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Articles by Lori Frank
Total Records ( 2 ) for Lori Frank
  Soo Borson , Lori Frank , Peter J. Bayley , Malaz Boustani , Marge Dean , Pei-Jung Lin , J. Riley McCarten , John C. Morris , David P. Salmon , Frederick A. Schmitt , Richard G. Stefanacci , Marta S. Mendiondo , Susan Peschin , Eric J. Hall , Howard Fillit and J. Wesson Ashford
  The value of screening for cognitive impairment, including dementia and Alzheimer's disease, has been debated for decades. Recent research on causes of and treatments for cognitive impairment has converged to challenge previous thinking about screening for cognitive impairment. Consequently, changes have occurred in health care policies and priorities, including the establishment of the annual wellness visit, which requires detection of any cognitive impairment for Medicare enrollees. In response to these changes, the Alzheimer's Foundation of America and the Alzheimer's Drug Discovery Foundation convened a workgroup to review evidence for screening implementation and to evaluate the implications of routine dementia detection for health care redesign. The primary domains reviewed were consideration of the benefits, harms, and impact of cognitive screening on health care quality. In conference, the workgroup developed 10 recommendations for realizing the national policy goals of early detection as the first step in improving clinical care and ensuring proactive, patient-centered management of dementia.
  Leah Kleinman , Jeffrey Lieberman , Sanjay Dube , Richard Mohs , Yang Zhao , Bruce Kinon , William Carpenter , Philip D. Harvey , Michael F. Green , Richard S.E. Keefe , Lori Frank , Lee Bowman and Dennis A. Revicki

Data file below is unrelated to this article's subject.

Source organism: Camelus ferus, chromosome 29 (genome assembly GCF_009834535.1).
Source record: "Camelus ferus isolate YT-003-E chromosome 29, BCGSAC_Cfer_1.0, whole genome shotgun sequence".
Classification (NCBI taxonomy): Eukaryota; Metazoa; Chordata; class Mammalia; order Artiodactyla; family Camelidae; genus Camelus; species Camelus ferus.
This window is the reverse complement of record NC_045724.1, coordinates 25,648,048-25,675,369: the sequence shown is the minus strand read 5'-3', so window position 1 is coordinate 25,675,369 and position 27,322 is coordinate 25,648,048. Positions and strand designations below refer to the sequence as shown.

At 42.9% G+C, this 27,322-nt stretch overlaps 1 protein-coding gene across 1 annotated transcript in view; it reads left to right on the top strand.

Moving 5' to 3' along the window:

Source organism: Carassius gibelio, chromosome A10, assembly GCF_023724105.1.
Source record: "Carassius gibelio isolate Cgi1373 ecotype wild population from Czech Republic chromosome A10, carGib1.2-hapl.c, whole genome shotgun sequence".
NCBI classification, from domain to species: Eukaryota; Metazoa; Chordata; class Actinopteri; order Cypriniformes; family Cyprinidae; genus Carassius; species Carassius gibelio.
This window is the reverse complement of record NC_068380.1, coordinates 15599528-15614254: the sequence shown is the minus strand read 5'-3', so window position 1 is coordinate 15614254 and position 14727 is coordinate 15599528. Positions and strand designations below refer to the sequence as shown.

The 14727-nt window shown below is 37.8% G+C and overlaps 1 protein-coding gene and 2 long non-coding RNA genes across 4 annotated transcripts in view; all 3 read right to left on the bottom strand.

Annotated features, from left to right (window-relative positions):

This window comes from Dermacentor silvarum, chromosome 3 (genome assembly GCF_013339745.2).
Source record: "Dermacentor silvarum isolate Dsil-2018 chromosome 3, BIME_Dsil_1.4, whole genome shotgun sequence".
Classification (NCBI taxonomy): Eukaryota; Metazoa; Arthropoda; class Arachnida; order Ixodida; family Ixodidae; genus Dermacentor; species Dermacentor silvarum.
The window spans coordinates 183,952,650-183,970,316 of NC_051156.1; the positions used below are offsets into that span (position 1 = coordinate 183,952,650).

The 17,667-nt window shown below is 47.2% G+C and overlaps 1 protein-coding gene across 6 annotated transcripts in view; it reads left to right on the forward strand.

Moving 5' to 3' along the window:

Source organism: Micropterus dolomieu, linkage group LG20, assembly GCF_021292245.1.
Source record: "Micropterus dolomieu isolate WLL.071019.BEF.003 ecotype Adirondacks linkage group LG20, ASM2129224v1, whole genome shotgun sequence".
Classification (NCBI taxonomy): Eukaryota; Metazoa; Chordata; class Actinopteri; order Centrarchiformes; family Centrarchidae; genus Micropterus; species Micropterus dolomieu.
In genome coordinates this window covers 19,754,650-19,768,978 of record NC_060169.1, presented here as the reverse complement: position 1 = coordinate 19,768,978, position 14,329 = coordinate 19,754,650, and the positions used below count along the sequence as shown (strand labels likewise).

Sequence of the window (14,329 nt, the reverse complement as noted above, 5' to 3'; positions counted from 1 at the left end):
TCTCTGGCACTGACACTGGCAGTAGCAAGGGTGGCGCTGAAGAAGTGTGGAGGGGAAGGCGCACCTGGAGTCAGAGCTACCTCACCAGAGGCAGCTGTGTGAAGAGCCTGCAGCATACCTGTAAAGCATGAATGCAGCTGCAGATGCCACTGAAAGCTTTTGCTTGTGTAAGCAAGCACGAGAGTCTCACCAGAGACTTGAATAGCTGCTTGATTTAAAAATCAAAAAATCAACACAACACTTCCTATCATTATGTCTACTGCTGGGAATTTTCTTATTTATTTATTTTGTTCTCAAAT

Existing measures for functional assessment do not adequately address the relationship between cognitive impairment and function. The Schizophrenia Outcomes Functioning Interview (SOFI) was developed to measure community functioning related to cognitive impairment and psychopathology.

Following review of existing measures and discussion with experts, caregivers, and patients, content was generated for four domains: 1) living situation; 2) IADLs; 3) productive activities; and 4) social functioning. The final SOFI was constructed with items informing domain scores, and an interviewer-completed global rating for each domain.

Psychometric characteristics of the SOFI were evaluated in a sample of 104 community residing patients with schizophrenia and their informants. Test–retest reliability was evaluated in a sub-sample of patient–informant dyads using ICC; all values were > 0.70 for both patient-interviews (SOFI-P) and informant-interviews (SOFI-I). Inter-rater reliability ICCs ranged from 0.50 to 0.79 on a different sub-sample. The SOFI demonstrated adequate construct validity based on correlations with the PSP (range 0.58 to 0.76; p < 0.0001) and the QLS (p < 0.001). Some correlations between SOFI and PETiT scores were low to moderate (p < 0.05). Discriminant validity was supported based on SOFI score comparisons for patient groups based on PANSS and BACS scores (p < 0.05); SOFI scores differed between borderline and moderately ill patients as measured by the CGI-S (p < 0.05).

The SOFI expands on existing measures and more comprehensively captures functioning of patients in the real world than other performance-based (proxy) measures. The SOFI has good evidence supporting reliability and construct validity, and may be a useful measure of functional outcomes in schizophrenia.

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